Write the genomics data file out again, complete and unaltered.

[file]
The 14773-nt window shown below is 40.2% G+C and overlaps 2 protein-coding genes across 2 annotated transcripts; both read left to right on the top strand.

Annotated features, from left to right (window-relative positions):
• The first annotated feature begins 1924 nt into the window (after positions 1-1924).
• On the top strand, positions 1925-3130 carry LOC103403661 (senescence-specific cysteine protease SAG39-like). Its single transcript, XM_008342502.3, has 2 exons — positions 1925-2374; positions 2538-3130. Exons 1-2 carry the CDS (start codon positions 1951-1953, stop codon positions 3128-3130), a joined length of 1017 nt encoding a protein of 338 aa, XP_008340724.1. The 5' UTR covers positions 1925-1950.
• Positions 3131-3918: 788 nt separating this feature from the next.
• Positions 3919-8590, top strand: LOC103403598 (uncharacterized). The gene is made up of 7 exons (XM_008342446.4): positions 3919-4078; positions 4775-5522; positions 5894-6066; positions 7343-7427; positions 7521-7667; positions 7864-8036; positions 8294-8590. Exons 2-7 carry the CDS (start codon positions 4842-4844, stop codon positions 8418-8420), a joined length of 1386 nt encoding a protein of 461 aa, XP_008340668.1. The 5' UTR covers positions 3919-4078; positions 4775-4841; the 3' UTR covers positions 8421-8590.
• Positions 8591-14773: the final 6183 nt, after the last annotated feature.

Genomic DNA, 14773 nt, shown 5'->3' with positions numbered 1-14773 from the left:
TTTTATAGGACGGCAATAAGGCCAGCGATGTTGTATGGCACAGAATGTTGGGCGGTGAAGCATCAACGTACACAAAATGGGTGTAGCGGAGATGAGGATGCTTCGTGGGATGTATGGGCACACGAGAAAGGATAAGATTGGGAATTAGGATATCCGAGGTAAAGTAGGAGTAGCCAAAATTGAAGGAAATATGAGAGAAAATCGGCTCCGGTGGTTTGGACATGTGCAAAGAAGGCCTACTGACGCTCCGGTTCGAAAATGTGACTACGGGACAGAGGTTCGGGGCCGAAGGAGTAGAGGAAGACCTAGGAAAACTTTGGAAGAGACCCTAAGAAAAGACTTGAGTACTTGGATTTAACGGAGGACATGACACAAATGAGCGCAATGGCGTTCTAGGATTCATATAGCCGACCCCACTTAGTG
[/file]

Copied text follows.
The 14773-nt window shown below is 40.2% G+C and overlaps 2 protein-coding genes across 2 annotated transcripts; both read left to right on the top strand.

Annotated features, from left to right (window-relative positions):
• The first annotated feature begins 1924 nt into the window (after positions 1-1924).
• On the top strand, positions 1925-3130 carry LOC103403661 (senescence-specific cysteine protease SAG39-like). Its single transcript, XM_008342502.3, has 2 exons — positions 1925-2374; positions 2538-3130. Exons 1-2 carry the CDS (start codon positions 1951-1953, stop codon positions 3128-3130), a joined length of 1017 nt encoding a protein of 338 aa, XP_008340724.1. The 5' UTR covers positions 1925-1950.
• Positions 3131-3918: 788 nt separating this feature from the next.
• Positions 3919-8590, top strand: LOC103403598 (uncharacterized). The gene is made up of 7 exons (XM_008342446.4): positions 3919-4078; positions 4775-5522; positions 5894-6066; positions 7343-7427; positions 7521-7667; positions 7864-8036; positions 8294-8590. Exons 2-7 carry the CDS (start codon positions 4842-4844, stop codon positions 8418-8420), a joined length of 1386 nt encoding a protein of 461 aa, XP_008340668.1. The 5' UTR covers positions 3919-4078; positions 4775-4841; the 3' UTR covers positions 8421-8590.
• Positions 8591-14773: the final 6183 nt, after the last annotated feature.

Genomic DNA, 14773 nt, shown 5'->3' with positions numbered 1-14773 from the left:
TTTTATAGGACGGCAATAAGGCCAGCGATGTTGTATGGCACAGAATGTTGGGCGGTGAAGCATCAACGTACACAAAATGGGTGTAGCGGAGATGAGGATGCTTCGTGGGATGTATGGGCACACGAGAAAGGATAAGATTGGGAATTAGGATATCCGAGGTAAAGTAGGAGTAGCCAAAATTGAAGGAAATATGAGAGAAAATCGGCTCCGGTGGTTTGGACATGTGCAAAGAAGGCCTACTGACGCTCCGGTTCGAAAATGTGACTACGGGACAGAGGTTCGGGGCCGAAGGAGTAGAGGAAGACCTAGGAAAACTTTGGAAGAGACCCTAAGAAAAGACTTGAGTACTTGGATTTAACGGAGGACATGACACAAATGAGCGCAATGGCGTTCTAGGATTCATATAGCCGACCCCACTTAGTG